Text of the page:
(Adds Becton Dickinson CEO comments, updates share prices)
By Debra Sherman
CHICAGO, Aug 16 (Reuters) - Shares in medical technology companies are likely to remain a durable safe haven for investors as a credit crunch drives stock market volatility, analysts said on Thursday.
The broad Standard & Poor’s 500 Index .INX has shed roughly 10 percent during the past month, while the S&P Health Care Equipment Index .GSPMED, which includes 11 health-care companies, has fallen around 7 percent.
While the sector is not impervious to current market conditions, it is likely to hold up better, since medical technology companies tend not to hold as much debt and since spending on their products is far less discretionary, said Debbie Wang, a medical technology analyst at Morningstar.
“These (medical technology) stocks will be buffeted during these market conditions. Considering what’s driving the market right now, a credit crunch won’t hurt this group nearly as much because most of these companies, with the exception of Boston Scientific Corp. (BSX.N), do not carry a lot of debt.”
An aging population, coupled with relatively stable pricing and the nondiscretionary nature of medical devices should provide a stable base during this volatile period, Wachovia analyst Larry Biegelsen wrote in a research note to clients.
“We believe the fundamentals of the cardiology, ophthalmology, orthopedics, sleep therapy and diversified medical device sectors are more stable than the general market, which has more exposure to discretionary spending,” he added.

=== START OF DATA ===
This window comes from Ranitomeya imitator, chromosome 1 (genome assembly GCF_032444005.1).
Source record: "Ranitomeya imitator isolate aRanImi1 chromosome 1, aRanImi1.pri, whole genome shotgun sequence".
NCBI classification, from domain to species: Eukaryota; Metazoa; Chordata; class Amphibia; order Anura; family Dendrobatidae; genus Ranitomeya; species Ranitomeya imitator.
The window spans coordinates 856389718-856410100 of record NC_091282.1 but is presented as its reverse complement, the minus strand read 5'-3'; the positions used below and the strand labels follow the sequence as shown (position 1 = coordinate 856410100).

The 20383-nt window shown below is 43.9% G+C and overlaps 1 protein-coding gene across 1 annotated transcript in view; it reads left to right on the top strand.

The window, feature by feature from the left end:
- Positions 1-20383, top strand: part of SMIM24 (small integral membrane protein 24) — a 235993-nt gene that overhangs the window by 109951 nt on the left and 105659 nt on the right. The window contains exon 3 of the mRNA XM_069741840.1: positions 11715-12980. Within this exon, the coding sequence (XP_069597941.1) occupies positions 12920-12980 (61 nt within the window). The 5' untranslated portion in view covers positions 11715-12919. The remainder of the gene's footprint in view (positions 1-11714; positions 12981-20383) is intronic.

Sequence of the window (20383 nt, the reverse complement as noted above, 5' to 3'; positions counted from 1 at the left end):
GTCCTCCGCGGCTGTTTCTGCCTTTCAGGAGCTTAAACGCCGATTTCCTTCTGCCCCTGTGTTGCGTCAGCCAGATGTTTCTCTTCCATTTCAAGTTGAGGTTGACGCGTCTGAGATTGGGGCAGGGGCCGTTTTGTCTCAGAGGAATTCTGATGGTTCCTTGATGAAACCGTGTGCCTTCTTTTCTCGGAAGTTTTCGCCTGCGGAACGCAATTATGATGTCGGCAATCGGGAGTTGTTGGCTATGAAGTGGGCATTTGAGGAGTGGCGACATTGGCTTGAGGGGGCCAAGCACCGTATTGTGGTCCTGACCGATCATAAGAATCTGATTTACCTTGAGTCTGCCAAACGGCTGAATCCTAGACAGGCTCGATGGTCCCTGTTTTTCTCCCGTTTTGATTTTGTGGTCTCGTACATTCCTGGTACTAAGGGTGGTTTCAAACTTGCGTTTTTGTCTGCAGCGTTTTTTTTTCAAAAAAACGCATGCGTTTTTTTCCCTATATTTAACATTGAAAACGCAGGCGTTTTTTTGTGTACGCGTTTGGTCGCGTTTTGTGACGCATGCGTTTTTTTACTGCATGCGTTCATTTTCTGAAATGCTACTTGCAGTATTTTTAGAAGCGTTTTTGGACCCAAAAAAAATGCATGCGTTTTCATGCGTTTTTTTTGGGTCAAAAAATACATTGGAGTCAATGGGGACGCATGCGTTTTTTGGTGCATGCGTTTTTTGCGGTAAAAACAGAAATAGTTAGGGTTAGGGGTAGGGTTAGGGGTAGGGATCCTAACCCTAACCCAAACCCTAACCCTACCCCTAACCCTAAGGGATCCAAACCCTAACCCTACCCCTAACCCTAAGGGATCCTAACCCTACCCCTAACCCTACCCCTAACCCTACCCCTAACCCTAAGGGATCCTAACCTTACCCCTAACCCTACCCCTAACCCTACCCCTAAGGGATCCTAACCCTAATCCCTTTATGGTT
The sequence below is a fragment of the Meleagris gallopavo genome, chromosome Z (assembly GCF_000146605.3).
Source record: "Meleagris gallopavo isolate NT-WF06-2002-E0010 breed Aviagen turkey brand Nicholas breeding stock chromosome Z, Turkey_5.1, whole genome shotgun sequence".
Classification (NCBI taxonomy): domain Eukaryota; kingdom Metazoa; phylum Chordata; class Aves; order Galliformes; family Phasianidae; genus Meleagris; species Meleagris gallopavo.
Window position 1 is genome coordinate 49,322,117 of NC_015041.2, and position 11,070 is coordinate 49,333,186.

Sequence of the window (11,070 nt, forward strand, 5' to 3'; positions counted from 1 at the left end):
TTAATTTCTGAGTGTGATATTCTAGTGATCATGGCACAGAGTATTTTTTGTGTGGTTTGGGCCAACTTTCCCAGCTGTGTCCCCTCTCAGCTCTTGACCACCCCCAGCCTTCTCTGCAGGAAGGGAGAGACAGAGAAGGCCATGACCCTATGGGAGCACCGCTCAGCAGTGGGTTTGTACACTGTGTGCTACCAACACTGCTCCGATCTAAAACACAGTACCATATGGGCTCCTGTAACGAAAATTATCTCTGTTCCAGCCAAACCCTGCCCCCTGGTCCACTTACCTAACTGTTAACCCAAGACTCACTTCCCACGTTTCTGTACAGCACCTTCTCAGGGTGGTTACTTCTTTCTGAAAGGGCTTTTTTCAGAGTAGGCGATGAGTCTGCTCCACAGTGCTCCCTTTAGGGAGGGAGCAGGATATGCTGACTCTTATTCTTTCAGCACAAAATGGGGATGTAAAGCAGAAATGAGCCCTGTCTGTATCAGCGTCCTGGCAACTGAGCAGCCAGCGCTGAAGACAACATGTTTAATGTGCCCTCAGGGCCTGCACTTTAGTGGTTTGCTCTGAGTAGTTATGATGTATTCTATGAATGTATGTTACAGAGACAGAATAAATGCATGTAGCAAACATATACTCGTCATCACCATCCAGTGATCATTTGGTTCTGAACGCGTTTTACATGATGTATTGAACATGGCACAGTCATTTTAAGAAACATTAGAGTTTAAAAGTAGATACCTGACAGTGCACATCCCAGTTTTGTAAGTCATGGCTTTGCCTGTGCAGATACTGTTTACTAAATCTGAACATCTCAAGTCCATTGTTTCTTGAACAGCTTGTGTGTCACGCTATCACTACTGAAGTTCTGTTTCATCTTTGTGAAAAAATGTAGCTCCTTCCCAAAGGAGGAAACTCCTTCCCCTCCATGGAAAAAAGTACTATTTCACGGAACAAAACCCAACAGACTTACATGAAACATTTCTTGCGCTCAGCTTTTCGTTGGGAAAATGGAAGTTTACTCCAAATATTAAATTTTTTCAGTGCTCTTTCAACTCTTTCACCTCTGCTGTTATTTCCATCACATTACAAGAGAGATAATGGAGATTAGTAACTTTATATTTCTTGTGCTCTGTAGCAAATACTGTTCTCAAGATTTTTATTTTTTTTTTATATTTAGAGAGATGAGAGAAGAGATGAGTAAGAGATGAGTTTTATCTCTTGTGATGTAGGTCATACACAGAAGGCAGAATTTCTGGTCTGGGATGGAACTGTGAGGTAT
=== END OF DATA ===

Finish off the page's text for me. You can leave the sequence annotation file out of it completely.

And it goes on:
Tom Werner, chief financial officer of Hospira Inc. HSP.N, a maker of hospital products and generic injectable drugs and a component of the S&P Health Care Equipment Index, said: “Generally speaking, the healthcare industry is less affected by market turbulence, as it doesn’t really impact demand for patient care.
Looking specifically at Hospira, he said in an e-mail interview: “The current environment hasn’t introduced any significant challenges for us, nor has it impacted our investment decisions. We’re actually increasing our investments in R&D, as we view new products as a primary driver of future growth.”
In a telephone interview, Becton Dickinson & Co. (BDX.N) Chairman and Chief Executive Officer Edward Ludwig said: “The balance sheets in (the sector) are very strong and this definitely is not a cyclical industry. We are almost impervious to interest rate changes.”
The equipment index was down 1.62 percent to 542.07. Among its components, Medtronic Inc. (MDT.N) shares were down 74 cents to $51.91; Boston Scientific shares were off 24 cents to $12.67; Hospira shares were off $1.23 to $37.21; Zimmer Holdings Inc. ZMH.N shares slipped $1.23 to $75.76; and Becton Dickinson dipped 60 cents to $74.29.
(Reporting by Debra Sherman)
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